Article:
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Getting acquainted with the puppy imprinting process is paramount. 

As a breeder, on top of raising a healthy batch of puppies, it is your job to ensure that your puppies are well socialized before going to their new homes, it's therefore important getting acquainted with the puppy imprinting process. 

Among countless information that breeders need to know about their puppies, imprinting is one of the most forgotten and overlooked, yet it is very important.

 Studies have found that behavioral problems are primary cause of relinquishment to shelters and kill more dogs than infectious diseases, but what does imprinting exactly mean?

puppy imprinting

What Does Imprinting Mean?

Imprinting, gains its name from the Latin word "imprimere" meaning "to impress" which later came to mean "to mark by pressure, stamp."

 Indeed, just like a stamp leaves a permanent mark, imprinting entails learning which leaves a permanent impression on the animal.

Imprinting in puppies happens during a particular life stage when they are more likely to be influenced and are more adept to accept things as a normal part of the their lives.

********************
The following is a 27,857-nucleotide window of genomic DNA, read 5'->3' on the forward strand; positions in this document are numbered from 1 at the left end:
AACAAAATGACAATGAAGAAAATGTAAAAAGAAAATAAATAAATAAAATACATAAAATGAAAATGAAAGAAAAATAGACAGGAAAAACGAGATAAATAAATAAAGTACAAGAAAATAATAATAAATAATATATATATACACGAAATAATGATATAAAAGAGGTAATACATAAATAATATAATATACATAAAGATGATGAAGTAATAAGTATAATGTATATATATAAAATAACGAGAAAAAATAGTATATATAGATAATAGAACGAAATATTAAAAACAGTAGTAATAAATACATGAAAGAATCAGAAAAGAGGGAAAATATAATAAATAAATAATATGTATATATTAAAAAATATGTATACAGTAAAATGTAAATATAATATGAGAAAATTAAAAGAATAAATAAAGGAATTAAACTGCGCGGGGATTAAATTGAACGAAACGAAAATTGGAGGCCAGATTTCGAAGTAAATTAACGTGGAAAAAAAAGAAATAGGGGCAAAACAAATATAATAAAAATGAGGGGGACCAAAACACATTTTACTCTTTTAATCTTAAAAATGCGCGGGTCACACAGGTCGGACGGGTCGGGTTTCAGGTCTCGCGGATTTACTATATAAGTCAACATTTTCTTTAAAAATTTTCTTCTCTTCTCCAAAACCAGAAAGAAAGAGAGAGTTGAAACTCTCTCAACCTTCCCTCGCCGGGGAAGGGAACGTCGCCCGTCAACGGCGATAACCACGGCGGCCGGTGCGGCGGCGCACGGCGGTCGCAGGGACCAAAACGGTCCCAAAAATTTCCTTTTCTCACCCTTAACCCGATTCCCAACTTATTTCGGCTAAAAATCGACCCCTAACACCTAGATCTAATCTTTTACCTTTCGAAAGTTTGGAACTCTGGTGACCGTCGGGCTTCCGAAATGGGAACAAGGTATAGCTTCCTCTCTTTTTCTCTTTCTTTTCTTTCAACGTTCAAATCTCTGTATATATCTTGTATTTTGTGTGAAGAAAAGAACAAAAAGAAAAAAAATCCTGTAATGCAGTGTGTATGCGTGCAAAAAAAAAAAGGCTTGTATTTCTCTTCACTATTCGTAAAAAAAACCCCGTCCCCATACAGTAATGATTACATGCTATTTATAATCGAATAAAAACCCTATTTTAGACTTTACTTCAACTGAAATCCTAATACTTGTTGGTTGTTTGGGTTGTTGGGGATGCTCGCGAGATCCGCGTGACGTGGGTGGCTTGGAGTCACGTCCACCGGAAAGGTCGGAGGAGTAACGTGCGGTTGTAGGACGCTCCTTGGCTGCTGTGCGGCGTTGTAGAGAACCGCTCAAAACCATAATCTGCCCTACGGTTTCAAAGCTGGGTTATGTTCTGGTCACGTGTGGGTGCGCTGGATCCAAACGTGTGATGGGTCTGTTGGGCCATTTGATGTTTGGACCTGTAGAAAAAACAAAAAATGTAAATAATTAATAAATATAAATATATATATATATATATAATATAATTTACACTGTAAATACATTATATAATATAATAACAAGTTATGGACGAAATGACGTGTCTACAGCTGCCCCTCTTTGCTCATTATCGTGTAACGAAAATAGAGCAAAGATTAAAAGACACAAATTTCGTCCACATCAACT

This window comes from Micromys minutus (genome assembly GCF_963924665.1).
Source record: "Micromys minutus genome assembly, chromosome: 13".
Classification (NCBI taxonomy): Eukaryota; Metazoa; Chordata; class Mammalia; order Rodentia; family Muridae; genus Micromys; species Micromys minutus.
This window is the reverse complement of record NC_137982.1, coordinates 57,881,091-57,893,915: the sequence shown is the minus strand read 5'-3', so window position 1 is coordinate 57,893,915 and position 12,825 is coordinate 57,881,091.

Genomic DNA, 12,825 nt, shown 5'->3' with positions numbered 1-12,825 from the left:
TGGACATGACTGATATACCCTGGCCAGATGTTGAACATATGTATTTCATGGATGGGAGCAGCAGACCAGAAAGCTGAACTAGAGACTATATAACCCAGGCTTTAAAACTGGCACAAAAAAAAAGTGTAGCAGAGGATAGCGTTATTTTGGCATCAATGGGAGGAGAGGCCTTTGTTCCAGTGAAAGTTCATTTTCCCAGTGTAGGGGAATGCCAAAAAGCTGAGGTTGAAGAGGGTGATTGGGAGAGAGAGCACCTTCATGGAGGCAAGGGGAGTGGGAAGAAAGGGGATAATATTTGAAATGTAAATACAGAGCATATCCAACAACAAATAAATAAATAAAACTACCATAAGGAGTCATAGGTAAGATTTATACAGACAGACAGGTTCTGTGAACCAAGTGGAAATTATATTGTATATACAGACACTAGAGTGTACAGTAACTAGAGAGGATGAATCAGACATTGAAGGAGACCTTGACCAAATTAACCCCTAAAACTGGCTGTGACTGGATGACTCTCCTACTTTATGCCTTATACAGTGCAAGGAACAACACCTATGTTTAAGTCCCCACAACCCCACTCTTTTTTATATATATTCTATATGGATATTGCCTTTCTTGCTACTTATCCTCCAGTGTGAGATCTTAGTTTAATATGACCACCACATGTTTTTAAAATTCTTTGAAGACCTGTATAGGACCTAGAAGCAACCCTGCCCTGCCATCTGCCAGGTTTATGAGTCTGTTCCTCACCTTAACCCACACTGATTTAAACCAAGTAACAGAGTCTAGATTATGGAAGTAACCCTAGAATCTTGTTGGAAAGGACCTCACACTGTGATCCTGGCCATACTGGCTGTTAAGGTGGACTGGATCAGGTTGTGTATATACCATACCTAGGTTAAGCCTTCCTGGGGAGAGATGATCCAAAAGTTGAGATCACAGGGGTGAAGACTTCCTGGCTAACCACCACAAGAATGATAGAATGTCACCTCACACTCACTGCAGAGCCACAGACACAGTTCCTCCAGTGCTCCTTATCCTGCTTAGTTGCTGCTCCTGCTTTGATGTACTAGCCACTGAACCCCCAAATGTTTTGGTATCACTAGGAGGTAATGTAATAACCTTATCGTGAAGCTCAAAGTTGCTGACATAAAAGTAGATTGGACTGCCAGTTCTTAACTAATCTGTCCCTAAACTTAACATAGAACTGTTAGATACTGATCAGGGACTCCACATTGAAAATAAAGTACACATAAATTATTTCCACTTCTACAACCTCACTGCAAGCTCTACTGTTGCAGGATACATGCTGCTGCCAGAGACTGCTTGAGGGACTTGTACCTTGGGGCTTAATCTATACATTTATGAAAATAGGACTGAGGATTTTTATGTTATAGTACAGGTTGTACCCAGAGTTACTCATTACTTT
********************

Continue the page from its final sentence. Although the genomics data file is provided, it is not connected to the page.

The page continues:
The imprinting process therefore revolves around the stage in which puppies begin to learn about the behaviors of the animals surrounding them, such as mother dog, other dogs in the household, and even, humans and children.

While imprinting is more evident in birds who imprint on their parents following them around, it does in other animals too. 

Therefore, it is important for breeders to learn more about the puppy imprinting process so that they can make out the best of the experiences puppies undergo as they are developing.

When Do Puppies Imprint?

The puppy imprinting process does not have exact time frames as to the period during which it occurs. 

When the imprinting process starts or ends is therefore based on several factors such as breed of puppies, their developmental times and the condition of the environment in where the puppies live.

Generally prior to three weeks of age, puppies are strongly dependent on their mothers. They will sleep and nurse for a great part of the day, and being that puppies are blind, deaf and not much mobile, there isn't much learning about their surrounding world going on as of yet. 

It is only once puppies start seeing, hearing and walking around more that they are more adept to learning . What happens during this time is likely to be imprinted almost indelibly in their brains leaving an everlasting impression.

Imprinting that takes place in the breeder's home generally happens between the ages of 4 and 8 weeks. During this period, it's important to keep the puppy with his mother and siblings so to learn the proper ABC's of canine behaviors. 

The process will gain more benefit if the puppies are given exposure to other animals, many different types of people and children as well.

Learning to Be a Dog

Once the puppies open their eyes for the very first time and are capable of hearing, they begin learning about what it means to be a dog.